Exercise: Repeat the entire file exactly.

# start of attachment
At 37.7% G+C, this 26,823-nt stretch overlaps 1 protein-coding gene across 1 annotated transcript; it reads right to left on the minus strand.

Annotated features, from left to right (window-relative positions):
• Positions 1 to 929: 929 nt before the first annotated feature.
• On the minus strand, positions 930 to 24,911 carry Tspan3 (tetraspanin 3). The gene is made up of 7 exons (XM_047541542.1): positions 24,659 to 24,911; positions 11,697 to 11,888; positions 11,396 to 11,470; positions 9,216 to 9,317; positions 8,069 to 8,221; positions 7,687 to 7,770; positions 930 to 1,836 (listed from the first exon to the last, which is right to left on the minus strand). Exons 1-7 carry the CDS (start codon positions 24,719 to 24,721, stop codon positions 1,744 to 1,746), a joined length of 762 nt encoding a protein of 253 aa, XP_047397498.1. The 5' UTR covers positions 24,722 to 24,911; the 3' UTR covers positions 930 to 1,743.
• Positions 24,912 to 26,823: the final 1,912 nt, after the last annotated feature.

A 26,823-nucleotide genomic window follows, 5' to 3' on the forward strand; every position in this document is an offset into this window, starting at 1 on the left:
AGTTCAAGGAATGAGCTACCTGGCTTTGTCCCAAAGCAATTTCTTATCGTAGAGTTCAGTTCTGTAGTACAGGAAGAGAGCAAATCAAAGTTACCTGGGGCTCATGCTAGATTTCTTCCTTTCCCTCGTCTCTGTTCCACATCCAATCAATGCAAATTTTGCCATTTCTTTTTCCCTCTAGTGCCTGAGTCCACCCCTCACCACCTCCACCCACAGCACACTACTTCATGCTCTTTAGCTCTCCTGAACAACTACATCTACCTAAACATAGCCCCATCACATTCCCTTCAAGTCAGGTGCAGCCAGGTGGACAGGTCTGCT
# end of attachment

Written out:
At 37.7% G+C, this 26,823-nt stretch overlaps 1 protein-coding gene across 1 annotated transcript; it reads right to left on the minus strand.

Annotated features, from left to right (window-relative positions):
• Positions 1 to 929: 929 nt before the first annotated feature.
• On the minus strand, positions 930 to 24,911 carry Tspan3 (tetraspanin 3). The gene is made up of 7 exons (XM_047541542.1): positions 24,659 to 24,911; positions 11,697 to 11,888; positions 11,396 to 11,470; positions 9,216 to 9,317; positions 8,069 to 8,221; positions 7,687 to 7,770; positions 930 to 1,836 (listed from the first exon to the last, which is right to left on the minus strand). Exons 1-7 carry the CDS (start codon positions 24,719 to 24,721, stop codon positions 1,744 to 1,746), a joined length of 762 nt encoding a protein of 253 aa, XP_047397498.1. The 5' UTR covers positions 24,722 to 24,911; the 3' UTR covers positions 930 to 1,743.
• Positions 24,912 to 26,823: the final 1,912 nt, after the last annotated feature.

A 26,823-nucleotide genomic window follows, 5' to 3' on the forward strand; every position in this document is an offset into this window, starting at 1 on the left:
AGTTCAAGGAATGAGCTACCTGGCTTTGTCCCAAAGCAATTTCTTATCGTAGAGTTCAGTTCTGTAGTACAGGAAGAGAGCAAATCAAAGTTACCTGGGGCTCATGCTAGATTTCTTCCTTTCCCTCGTCTCTGTTCCACATCCAATCAATGCAAATTTTGCCATTTCTTTTTCCCTCTAGTGCCTGAGTCCACCCCTCACCACCTCCACCCACAGCACACTACTTCATGCTCTTTAGCTCTCCTGAACAACTACATCTACCTAAACATAGCCCCATCACATTCCCTTCAAGTCAGGTGCAGCCAGGTGGACAGGTCTGCT